Mind And Body: “You’re only as old as you feel” is a saying that never gets old. And, to an extent, it’s true. If you maintain a youthful air about you, it is likely you will feel younger, and your age will simply be a number like a phone number or a house number; pretty insignificant.
Looking after your mind and body as you age is essential, so continue reading for our ultimate guide on how to achieve that goal.
Maintaining a high level of independence is vital for many older people, allowing them to prove themselves and stop them feeling like a burden to their loved ones. While that attitude is understandable, accepting that things change as do your needs, as you age, means that you will be able to make key adjustments to your lifestyle earlier rather than when needs must. For example, if you reside in a house, you may begin to find stairs trickier. Do you wish to remain in the home when you struggle with mobility in that way? Could you downsize and find yourself a property that will be more suited to your requirements?
Doing some research about medical alert systems might be a useful step to take, too. They can be used within a home to alert someone to a fall or accident you may have had, literally saving lives. You may find that your vehicle is unsuitable, too. Part exchanging or selling and buying a different one might be a sensible option when you realise that you need more support. Cars that are higher up tend to be more popular as they are not so problematic to get in and out of.
A Balanced Diet
For years and years, we have heard a variety of experts proclaiming that a balanced diet is imperative to ensure we lead healthy lives, avoiding junk food on a regular basis. While the specifics about what one looks like can differ somewhat depending on the precise approach, the overall message is the same, yet many people are still reluctant to pursue a balanced diet.
For us, everything in moderation is the key message. If you look at a cream cake and think it looks tasty (it likely will be), don’t stop yourself from having it; just try not to have one every single day. The same goes for fatty foods, such as hamburgers and pizza. Try having a burger in a bowl rather than a bun or a smaller pizza with a side salad. Nothing should be forbidden, just reduced in size, quantity or regularity.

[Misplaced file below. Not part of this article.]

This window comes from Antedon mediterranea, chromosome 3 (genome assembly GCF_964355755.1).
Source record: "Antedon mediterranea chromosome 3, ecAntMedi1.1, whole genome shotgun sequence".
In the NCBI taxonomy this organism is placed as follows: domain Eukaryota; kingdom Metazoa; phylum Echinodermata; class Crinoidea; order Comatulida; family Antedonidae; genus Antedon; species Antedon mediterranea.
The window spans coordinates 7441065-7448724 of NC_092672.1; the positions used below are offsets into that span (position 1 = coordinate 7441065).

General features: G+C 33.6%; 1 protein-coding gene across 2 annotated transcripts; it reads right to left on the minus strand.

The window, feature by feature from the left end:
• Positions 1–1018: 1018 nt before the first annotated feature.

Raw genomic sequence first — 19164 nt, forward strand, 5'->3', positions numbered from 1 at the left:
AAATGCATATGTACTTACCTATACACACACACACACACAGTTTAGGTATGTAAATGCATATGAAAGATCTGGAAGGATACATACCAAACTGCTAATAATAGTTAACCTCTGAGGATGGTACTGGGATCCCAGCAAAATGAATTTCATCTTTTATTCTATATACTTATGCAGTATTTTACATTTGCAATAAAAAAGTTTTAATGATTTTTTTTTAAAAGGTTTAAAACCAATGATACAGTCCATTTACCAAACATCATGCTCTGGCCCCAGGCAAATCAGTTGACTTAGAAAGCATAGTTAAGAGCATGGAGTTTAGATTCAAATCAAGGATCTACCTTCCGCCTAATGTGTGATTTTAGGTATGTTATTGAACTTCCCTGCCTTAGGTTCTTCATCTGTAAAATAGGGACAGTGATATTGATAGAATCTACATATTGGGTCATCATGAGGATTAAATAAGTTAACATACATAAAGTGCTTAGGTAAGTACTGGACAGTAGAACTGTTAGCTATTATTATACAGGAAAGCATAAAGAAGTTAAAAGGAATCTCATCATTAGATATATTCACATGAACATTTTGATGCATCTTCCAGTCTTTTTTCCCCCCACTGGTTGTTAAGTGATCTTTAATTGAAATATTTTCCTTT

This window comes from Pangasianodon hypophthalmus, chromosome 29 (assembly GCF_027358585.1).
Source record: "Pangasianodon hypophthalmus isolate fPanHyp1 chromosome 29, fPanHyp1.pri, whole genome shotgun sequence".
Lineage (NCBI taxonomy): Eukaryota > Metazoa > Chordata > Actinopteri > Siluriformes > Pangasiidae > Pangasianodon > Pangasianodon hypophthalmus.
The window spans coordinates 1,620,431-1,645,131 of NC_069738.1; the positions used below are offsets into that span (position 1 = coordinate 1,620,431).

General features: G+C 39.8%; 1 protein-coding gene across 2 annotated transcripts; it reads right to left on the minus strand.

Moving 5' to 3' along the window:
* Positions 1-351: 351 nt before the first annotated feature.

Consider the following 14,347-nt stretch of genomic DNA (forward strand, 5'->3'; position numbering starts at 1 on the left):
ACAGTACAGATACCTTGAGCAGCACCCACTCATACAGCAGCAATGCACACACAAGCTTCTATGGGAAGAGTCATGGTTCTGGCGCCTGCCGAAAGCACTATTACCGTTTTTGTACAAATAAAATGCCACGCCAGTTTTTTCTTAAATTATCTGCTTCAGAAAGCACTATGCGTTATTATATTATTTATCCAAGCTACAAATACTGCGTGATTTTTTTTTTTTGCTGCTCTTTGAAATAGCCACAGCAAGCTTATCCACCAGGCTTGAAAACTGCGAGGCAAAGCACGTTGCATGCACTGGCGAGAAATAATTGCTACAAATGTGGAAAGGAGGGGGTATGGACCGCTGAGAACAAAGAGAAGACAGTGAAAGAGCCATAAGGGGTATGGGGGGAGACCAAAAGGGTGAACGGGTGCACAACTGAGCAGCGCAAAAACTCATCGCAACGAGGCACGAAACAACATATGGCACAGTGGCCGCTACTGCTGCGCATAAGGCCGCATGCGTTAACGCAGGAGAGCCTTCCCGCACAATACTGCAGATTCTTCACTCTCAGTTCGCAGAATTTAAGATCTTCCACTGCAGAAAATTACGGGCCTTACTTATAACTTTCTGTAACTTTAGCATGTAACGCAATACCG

An Active Life
It is a fact that our bodies start to become weary as we age and sometimes, illness puts a stop to activities we have previously done for some or all our lives. However, for some people, retirement equates to doing less, moving less and therefore being able to be less active.
Keeping active is essential, if possible, to continuing to lead a healthy and happy life. You may need to look at making some tweaks to existing active routines, such as shorter walks rather than hikes and flat ground rather than mountains, but you can still gain the same enjoyment from those activities, and they will still have significant benefits on your physical and mental wellbeing. If you are unsure what might be suitable for you, chat to friends and see if they have any suggestions.
As you get older and less mobile, lower impact exercise, such as aqua fitness or Zumba Gold, is a great idea. Many offer the first class for free to allow you to see if it is best suited to your needs. If you find it is too challenging to stand and move your body for a prolonged period of time, a seated exercise class might be better.
An Active Social Life
For many, exercise and socialising go hand in hand, but that isn’t the case for everyone. Spending time with other people is vital. As you age, you may find that the number of close friends reduces significantly in a short space of time, which can lead to a level of loneliness, impacting significantly on mental health. Rather than restricting your life outside of your home, get out more often and spend time with other people.
There are so many clubs available to you, almost on your doorstep. If you are unsure, chat to a friend, neighbour or perhaps someone from your church’s congregation. Spend time looking at noticeboards and reading the magazines and newspapers that are delivered to your door. Whether you are interested in chess or photography, baking or books, there is bound to be something perfect for you.
Arrange regular catch ups with friends over coffee and cake (though not too regular or you won’t be able to maintain a balanced diet!) and chat until the owners are not-so-subtly tidying up around you, waiting to close up for the evening.
And while getting out of the house is the preferred option, with the rise in technology available to you, friends and relatives who reside further away are no longer out of reach. Chat to them over the phone, via video calls or send them regular emails. Keeping in touch will boost your mental wellbeing and overall happiness.
A Challenged Brain
If the younger generations are spending all their time watching Netflix, why shouldn’t you? Well, it’s hardly challenging for the brain and can lead to a low mood if you do the same thing day in and day out. Try to take part in some form of challenging activity every day. You may like to partake in a newspaper’s crossword or, if you are online, Wordle. These things will help to keep your brain active, and they can make you feel as though you have achieved something, too.
Quiz nights are a way of incorporating a social life and a challenged brain, so keep an eye out for any local to you. You never know, you might win a cash prize – and that would definitely be good for your mental health!